This article was originally published on ETFTrends.com.
Rising interest rates may reach a level that matches U.S. President Donald Trump's relationship with the media. The president's disdain for rate hikes won’t gain any sympathy from the Federal Reserve as the minutes from the Federal Open Market Committee session from Sept. 25-26 were released yesterday, which showed Fed members indicating that more rate hikes are likely to come.
In September, the Fed raised the federal funds rate by 25 basis points to its current level of 2.25, citing continued strength in the economy. As such, the path to higher rates would likely be sustained as long as the economic data continues to support growth.
“With regard to the outlook for monetary policy beyond this meeting, participants generally anticipated that further gradual increases in the target range for the federal funds rate would most likely be consistent with a sustained economic expansion, strong labor market conditions, and inflation near 2 percent over the medium term,” the minutes noted.
After the rate hike announcement, President Trump took time to denigrate the move during a political rally in Pennsylvania.
“I think … the Fed is making a mistake. They’re so tight. I think the Fed has gone crazy,” Trump said at the rally.
The general consensus within the capital markets is that a fourth rate hike to end 2018 is ahead, which investors need to address with respect to their bond portfolios. Here are five fixed-income ETFs investors should consider as the Fed institutes more short-term rate hikes.
1. iShares Floating Rate Bond ETF (FLOT)
FLOT seeks to track the investment results of the Bloomberg Barclays US Floating Rate Note < 5 Years Index (the "underlying index"), which measures the performance of U.S. dollar-denominated, investment-grade floating rate notes. FLOT invests in the component securities of the underlying index and may invest up to 10% of its assets in certain futures, options and swap contracts, cash and cash equivalents, as well as in securities not included in the underlying index.
2. SPDR Blmbg Barclays Inv Grd Flt Rt ETF (FLRN)
A floating rate component will be beneficial if the Fed continues to remain hawkish on the economy. FLRN seeks to provide investment results that correlate with the price and yield performance of the Bloomberg Barclays U.S. Dollar Floating Rate Note < 5 Years Index. FLRN limits duration exposure with investments in debt securities with maturities that don’t exceed five years. In addition, at least 80% of its assets will be allocated towards securities comprising the index, such as U.S. dollar-denominated, investment grade floating rate notes. The floating rate allows investors to capitalize on any short-term interest rate adjustments in accordance with monetary policy.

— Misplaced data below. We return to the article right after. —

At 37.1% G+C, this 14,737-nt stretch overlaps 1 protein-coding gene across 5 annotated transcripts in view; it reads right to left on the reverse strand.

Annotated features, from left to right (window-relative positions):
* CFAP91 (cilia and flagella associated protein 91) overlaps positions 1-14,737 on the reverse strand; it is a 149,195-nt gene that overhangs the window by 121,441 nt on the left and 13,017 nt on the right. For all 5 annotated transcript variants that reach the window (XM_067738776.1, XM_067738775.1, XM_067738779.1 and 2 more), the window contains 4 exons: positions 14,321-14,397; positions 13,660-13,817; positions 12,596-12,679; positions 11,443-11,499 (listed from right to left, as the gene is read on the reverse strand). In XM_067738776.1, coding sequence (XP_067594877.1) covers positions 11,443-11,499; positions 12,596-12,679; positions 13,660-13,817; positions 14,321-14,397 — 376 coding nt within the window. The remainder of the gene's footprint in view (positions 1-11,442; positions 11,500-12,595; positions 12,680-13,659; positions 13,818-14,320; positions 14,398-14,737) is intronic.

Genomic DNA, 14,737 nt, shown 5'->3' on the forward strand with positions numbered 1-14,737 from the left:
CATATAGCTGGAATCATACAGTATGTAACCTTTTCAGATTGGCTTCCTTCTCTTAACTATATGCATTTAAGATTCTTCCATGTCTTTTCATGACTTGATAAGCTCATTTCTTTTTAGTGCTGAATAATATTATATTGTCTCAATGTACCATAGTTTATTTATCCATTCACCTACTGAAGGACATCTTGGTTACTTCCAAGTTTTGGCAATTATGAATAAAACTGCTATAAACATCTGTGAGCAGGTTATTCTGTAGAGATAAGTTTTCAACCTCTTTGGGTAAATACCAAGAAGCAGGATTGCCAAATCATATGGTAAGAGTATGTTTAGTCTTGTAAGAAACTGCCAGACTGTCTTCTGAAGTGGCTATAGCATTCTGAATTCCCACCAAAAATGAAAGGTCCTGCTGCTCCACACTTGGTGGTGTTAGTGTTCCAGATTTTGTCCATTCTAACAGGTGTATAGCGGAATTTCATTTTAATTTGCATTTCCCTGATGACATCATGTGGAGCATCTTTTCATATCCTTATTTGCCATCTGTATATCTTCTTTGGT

3. ProShares High Yield—Interest Rate Hdgd (BATS: HYHG)
HYHG tracks the performance of the Citi High Yield (Treasury Rate-Hedged) Index and allocates 80% of its total assets in high-yield bonds and short positions in Treasury Securities in order hedge against rising rates. Because HYHG invests in high-yield bonds, there is credit risk associated with the higher yield since the fund invests in corporate issues that are less than investment-grade. By targeting a duration of zero, HYHG offers less interest rate sensitivity versus its short-term bond peers.
4. SPDR Portfolio Short Term Corp Bd ETF (SPSB)
SPSB seeks investment results that correlate with the Bloomberg Barclays U.S. 1-3 Year Corporate Bond Index, which is designed to measure the performance of the short term U.S. corporate bond market. SPSB focuses on investment-grade holdings with short durations to hedge against credit risk.
5. Vanguard Short-Term Corporate Bond ETF (VCSH)
VCSH tracks the performance of the Bloomberg Barclays U.S. 1-5 Year Corporate Bond Index–a market-weighted corporate bond index with a short-term dollar-weighted average maturity. In addition to VCSH allocating capital towards debt issues that are investment-grade, fixed-income investors will like the reduced exposure to duration with maturities between 1 and 5 years.
For more trends in fixed income, visit the Fixed Income Channel.
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